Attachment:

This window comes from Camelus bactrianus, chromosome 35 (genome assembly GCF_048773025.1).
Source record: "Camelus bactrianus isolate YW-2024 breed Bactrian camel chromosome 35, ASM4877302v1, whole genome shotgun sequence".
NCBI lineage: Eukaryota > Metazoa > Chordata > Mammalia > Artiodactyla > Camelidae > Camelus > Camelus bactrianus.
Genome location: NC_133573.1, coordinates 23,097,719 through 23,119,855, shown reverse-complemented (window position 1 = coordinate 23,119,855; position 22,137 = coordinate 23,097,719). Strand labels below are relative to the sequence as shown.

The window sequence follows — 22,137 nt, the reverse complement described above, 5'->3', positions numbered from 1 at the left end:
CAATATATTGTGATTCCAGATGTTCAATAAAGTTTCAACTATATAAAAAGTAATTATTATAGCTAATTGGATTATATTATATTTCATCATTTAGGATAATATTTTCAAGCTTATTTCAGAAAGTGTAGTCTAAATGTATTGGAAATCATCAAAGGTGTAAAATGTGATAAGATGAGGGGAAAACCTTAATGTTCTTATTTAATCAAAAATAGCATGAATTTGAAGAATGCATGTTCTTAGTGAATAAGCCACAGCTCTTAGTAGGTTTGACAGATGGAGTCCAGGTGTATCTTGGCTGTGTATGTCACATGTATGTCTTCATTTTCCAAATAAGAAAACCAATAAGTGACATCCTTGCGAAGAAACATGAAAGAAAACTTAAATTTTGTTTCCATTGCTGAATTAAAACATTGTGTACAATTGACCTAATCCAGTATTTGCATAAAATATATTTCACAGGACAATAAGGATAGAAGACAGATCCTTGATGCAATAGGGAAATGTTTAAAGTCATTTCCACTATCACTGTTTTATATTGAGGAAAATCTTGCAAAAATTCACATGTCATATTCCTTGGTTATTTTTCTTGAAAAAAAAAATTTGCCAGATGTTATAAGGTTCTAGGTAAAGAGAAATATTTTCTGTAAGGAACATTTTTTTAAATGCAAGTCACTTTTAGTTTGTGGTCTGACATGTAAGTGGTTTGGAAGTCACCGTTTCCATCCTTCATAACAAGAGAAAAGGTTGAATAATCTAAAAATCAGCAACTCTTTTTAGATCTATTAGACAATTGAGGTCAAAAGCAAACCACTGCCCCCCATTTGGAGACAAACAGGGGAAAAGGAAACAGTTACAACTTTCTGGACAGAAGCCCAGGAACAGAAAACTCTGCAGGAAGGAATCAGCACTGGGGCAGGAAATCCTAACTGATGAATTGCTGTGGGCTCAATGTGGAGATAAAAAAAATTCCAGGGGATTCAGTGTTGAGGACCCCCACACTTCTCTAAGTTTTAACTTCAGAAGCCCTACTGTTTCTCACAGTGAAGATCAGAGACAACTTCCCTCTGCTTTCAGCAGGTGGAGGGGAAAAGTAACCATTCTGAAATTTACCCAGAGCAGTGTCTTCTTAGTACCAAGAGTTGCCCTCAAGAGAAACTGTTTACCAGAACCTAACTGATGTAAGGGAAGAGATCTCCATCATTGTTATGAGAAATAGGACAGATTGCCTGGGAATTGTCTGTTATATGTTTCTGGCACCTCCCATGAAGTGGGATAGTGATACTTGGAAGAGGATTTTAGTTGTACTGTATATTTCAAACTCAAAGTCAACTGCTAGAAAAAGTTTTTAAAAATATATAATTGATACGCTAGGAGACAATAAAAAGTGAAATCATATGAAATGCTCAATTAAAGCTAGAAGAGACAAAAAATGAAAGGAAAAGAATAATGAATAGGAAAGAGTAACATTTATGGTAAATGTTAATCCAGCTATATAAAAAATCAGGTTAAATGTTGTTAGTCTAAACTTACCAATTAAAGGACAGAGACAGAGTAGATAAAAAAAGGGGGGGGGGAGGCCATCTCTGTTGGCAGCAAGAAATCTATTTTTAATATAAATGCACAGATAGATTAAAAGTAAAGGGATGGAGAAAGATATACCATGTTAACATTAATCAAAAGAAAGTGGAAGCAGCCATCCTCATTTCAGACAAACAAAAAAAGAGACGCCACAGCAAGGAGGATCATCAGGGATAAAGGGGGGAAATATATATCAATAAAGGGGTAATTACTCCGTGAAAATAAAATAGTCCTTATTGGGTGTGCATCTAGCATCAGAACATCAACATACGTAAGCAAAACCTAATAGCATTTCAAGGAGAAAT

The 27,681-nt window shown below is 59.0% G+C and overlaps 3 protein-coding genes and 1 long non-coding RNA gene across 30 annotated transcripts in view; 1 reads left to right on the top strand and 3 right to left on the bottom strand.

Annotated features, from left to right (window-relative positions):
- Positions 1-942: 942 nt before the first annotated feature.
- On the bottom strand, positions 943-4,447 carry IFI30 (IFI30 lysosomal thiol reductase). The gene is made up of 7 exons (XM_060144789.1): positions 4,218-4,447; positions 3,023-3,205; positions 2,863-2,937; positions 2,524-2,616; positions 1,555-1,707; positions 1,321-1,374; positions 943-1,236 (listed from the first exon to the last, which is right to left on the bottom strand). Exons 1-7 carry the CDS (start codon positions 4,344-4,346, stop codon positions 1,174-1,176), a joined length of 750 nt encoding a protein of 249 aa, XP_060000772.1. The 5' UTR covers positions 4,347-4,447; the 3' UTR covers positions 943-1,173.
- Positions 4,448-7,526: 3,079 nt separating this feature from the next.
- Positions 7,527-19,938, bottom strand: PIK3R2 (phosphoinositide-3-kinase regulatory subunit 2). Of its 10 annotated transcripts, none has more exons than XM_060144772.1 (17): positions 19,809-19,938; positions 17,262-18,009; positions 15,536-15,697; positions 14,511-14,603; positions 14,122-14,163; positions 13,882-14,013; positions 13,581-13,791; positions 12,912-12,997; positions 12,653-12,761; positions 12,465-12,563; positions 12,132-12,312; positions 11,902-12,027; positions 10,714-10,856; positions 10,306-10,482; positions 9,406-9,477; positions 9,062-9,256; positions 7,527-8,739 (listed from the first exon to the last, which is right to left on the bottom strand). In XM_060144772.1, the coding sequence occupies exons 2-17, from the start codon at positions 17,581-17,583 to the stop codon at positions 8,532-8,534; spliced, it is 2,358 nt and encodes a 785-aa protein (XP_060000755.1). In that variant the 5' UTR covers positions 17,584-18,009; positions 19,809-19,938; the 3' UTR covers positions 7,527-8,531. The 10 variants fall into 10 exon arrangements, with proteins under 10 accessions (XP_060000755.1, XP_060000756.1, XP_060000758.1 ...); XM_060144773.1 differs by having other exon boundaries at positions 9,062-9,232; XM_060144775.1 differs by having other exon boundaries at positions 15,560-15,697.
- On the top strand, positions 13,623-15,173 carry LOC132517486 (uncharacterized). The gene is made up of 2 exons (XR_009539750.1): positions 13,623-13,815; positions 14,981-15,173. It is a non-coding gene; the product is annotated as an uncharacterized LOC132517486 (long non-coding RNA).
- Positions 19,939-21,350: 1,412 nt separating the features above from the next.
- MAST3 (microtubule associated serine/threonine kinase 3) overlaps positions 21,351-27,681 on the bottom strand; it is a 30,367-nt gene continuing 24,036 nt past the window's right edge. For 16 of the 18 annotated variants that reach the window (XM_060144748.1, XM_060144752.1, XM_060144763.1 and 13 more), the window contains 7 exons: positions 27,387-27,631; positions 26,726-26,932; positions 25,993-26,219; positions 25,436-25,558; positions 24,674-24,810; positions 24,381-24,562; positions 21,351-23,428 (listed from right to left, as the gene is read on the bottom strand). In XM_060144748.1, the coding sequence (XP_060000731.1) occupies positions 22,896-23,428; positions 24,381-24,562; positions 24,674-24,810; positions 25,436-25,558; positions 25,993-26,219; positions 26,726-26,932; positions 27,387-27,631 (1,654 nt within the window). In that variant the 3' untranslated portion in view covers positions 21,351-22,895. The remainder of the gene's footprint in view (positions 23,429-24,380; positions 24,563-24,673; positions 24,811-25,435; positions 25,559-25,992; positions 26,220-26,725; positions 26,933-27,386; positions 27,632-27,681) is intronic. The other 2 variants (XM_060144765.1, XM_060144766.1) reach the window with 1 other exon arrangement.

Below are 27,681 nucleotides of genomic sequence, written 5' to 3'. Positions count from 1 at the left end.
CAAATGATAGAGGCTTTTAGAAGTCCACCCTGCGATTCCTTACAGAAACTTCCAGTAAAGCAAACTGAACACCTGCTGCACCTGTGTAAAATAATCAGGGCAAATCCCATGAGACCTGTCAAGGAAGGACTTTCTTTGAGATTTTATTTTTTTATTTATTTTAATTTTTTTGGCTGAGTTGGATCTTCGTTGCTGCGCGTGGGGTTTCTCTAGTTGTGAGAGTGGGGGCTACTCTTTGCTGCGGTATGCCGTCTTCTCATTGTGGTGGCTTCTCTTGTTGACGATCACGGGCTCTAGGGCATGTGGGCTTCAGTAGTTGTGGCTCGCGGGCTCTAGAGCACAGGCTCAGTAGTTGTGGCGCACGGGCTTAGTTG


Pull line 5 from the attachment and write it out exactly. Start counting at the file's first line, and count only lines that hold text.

The window sequence follows — 22,137 nt, the reverse complement described above, 5'->3', positions numbered from 1 at the left end: